According to N. T. Wright, anyone who is a Christian should at least think twice before he or she speaks about the soul, especially as an entity that is distinct from its physical body and can survive death in a disembodied intermediate state until the resurrection and reembodiment. In Wright’s mind, talk of the soul is talk about soul-body substance dualism, which is the villain in Christian anthropological thought. As far as Wright is concerned, it is time for Christians to (...) renounce dualism once and for all. In this paper, I take issue with Wright’s position on substance dualism. (shrink)
Rape of women by men might be generated either by a specialized rape adaptation or as a by-product of other psychological adaptations. Although increasing number of sexual partners is a proposed benefit of rape according to the “rape as an adaptation” and the “rape as a by-product” hypotheses, neither hypothesis addresses directly why some men rape their long-term partners, to whom they already have sexual access. In two studies we tested specific hypotheses derived from the general hypothesis that sexual coercion (...) in the context of an intimate relationship may function as a sperm competition tactic. We hypothesized that men’s sexual coercion in the context of an intimate relationship is related positively to his partner’s perceived infidelities and that men’s sexual coercion is related positively to their mate retention behaviors (behaviors designed to prevent a partner’s infidelity). The results from Study 1 (self-reports from 246 men) and Study 2 (partner-reports from 276 women) supported the hypotheses. The Discussion section addresses limitations of this research and highlights future directions for research on sexual coercion in intimate relationships. (shrink)
Cuckoldry is an adaptive problem faced by parentally investing males of socially monogamous species (e.g., humans and many avian species). Mate guarding and frequent in-pair copulation (IPC) may have evolved as anti-cuckoldry tactics in avian species and in humans. In some avian species, the tactics are used concurrently, with the result that mate guarding behaviors and IPC frequency are correlated positively. In other avian species, the tactics are compensatory, with the result that mate guarding behaviors and IPC frequency are correlated (...) negatively. The relationship between mate guarding and IPC frequency in humans is unknown. Avian males that use these tactics concurrently share with human males an inability to guard a female partner continuously during her peak fertile period. We hypothesized, therefore, that men’s mate guarding and IPC frequency function as concurrent anti-cuckoldry tactics, resulting in a positive correlation between them. Study 1 (n=305) secured men’s self-reports of mate guarding and IPC frequency. Study 2 (n+367) secured women’s reports of their partners’ mate guarding and IPC frequency. The concurrent tactics hypothesis was supported in both studies: Men’s mate guarding and IPC frequency are correlated positively, and this association is not attributable to male age, female age, relationship satisfaction, relationship length, or time that the couple spends together. The Discussion section addresses potential limitations of this research and future research directions. (shrink)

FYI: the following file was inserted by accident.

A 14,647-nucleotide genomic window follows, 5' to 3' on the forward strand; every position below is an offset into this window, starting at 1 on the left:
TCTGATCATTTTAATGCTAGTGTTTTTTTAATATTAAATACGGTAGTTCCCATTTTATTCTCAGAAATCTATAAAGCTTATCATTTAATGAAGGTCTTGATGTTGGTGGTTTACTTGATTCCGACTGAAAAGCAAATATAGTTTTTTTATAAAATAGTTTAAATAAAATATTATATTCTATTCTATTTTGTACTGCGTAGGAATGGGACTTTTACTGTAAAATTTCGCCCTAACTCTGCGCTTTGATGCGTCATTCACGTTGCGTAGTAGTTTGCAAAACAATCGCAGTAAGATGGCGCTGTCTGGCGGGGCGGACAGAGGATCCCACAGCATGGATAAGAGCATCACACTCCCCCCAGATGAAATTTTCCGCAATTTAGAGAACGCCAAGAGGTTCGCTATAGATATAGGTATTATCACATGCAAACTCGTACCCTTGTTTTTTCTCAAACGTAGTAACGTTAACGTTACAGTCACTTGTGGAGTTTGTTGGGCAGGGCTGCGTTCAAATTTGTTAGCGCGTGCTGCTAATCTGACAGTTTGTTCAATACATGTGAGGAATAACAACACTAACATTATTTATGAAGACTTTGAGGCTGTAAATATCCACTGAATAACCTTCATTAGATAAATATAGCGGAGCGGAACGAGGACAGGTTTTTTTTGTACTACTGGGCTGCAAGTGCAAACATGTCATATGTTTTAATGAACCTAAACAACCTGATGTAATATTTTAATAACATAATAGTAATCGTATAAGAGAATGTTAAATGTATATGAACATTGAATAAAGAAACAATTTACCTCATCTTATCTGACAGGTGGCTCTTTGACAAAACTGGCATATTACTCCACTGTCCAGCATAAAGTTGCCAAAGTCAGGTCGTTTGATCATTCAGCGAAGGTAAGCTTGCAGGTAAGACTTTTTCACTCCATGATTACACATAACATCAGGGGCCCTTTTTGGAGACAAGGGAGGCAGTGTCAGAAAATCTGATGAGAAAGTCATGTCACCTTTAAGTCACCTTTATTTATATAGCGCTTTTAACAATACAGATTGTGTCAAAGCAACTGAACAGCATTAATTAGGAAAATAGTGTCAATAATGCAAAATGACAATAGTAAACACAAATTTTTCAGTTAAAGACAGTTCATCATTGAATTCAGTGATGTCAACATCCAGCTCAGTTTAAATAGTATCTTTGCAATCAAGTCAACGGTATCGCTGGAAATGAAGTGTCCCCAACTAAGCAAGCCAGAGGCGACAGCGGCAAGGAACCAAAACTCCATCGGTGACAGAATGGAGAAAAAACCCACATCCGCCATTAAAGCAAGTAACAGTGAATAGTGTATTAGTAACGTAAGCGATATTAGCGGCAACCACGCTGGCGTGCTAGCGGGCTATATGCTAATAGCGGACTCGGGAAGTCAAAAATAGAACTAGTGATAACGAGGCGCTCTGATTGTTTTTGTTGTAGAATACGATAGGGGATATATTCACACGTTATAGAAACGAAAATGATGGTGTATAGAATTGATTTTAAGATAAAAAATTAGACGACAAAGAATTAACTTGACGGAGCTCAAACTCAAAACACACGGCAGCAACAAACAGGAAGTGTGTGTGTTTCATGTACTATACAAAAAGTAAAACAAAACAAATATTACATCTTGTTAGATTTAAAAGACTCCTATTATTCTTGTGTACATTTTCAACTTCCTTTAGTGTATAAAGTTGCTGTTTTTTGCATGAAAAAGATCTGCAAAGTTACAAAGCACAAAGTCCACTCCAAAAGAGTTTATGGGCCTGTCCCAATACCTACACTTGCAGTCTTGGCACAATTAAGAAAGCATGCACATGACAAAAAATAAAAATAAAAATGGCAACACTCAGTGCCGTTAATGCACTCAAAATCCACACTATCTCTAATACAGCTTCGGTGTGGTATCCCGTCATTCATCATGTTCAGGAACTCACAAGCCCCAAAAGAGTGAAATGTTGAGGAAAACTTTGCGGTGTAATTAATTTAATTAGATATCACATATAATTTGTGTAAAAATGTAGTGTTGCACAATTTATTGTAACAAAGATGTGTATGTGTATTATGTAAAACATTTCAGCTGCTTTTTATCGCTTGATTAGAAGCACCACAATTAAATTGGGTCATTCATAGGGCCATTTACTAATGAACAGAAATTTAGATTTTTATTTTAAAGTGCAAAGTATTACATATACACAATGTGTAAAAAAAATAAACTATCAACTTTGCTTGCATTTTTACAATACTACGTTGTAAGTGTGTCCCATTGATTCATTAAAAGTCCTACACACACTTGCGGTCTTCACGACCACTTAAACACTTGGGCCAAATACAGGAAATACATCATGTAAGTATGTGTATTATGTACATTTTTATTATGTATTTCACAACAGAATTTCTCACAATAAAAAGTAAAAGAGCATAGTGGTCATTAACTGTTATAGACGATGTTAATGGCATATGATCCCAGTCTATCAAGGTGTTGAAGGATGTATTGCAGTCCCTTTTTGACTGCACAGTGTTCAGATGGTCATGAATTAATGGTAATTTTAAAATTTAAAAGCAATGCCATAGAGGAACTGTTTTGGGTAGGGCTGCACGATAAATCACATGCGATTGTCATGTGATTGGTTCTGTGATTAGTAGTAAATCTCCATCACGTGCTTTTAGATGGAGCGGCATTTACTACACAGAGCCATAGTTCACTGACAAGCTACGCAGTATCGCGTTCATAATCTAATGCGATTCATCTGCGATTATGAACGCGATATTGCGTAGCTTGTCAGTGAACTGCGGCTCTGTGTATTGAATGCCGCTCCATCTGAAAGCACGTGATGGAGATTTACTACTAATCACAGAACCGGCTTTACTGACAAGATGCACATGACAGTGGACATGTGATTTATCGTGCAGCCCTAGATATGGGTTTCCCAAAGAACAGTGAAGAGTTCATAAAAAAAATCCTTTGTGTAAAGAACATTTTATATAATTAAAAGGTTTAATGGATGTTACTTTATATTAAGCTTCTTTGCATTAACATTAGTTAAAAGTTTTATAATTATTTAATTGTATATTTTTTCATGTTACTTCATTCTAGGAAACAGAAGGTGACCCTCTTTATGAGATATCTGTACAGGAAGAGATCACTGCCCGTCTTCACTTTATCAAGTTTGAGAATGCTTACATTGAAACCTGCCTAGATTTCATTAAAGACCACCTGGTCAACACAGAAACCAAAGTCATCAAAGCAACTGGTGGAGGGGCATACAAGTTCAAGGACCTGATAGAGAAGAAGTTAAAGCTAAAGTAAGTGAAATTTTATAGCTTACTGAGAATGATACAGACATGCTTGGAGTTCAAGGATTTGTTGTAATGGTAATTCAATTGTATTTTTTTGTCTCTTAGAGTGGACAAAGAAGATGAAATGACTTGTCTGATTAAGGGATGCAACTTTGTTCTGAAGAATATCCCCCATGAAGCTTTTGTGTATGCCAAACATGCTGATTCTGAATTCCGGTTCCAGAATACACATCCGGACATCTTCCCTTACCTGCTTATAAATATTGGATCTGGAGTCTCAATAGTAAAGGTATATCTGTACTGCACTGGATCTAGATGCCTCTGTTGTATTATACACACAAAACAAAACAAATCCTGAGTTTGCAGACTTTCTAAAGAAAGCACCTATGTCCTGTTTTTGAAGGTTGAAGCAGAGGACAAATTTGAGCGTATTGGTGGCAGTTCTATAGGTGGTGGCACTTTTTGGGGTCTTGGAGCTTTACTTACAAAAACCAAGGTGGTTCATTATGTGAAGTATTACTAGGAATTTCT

Schmitt recognized that research is needed to identify other factors associated with sex ratio and with sociosexuality that may explain cross-cultural variation in sexual behavior. One such factor may be the risk of sperm competition. Sperm competition theory may lead us to a more complete explanation of cultural variation in sexual behavior.
In this article I shall concern myself with the question ‘Is some type of justification required in order for belief in God to be rational?’ Many philosophers and theologians in the past would have responded affirmatively to this question. However, in our own day, there are those who maintain that natural theology in any form is not necessary. This is because of the rise of a different understanding of the nature of religious belief. Unlike what most people in the past (...) thought, religious belief is not in any sense arrived at or inferred on the basis of other known propositions. On the contrary, belief in God is taken to be as basic as a person's belief in the existence of himself, of the chair in which he is sitting, or the past. The old view that there must be a justification of religious belief, whether known or unknown, is held to be mistaken. One of the most outspoken advocates of this view is Alvin Plantinga. According to Plantinga the mature theist ought not to accept belief in God as a conclusion from other things he believes. Rather, he should accept it as basic, as a part of the bedrock of his noetic structure. ‘The mature theist commits himself to belief in God; this means that he accepts belief in God as basic.’. (shrink)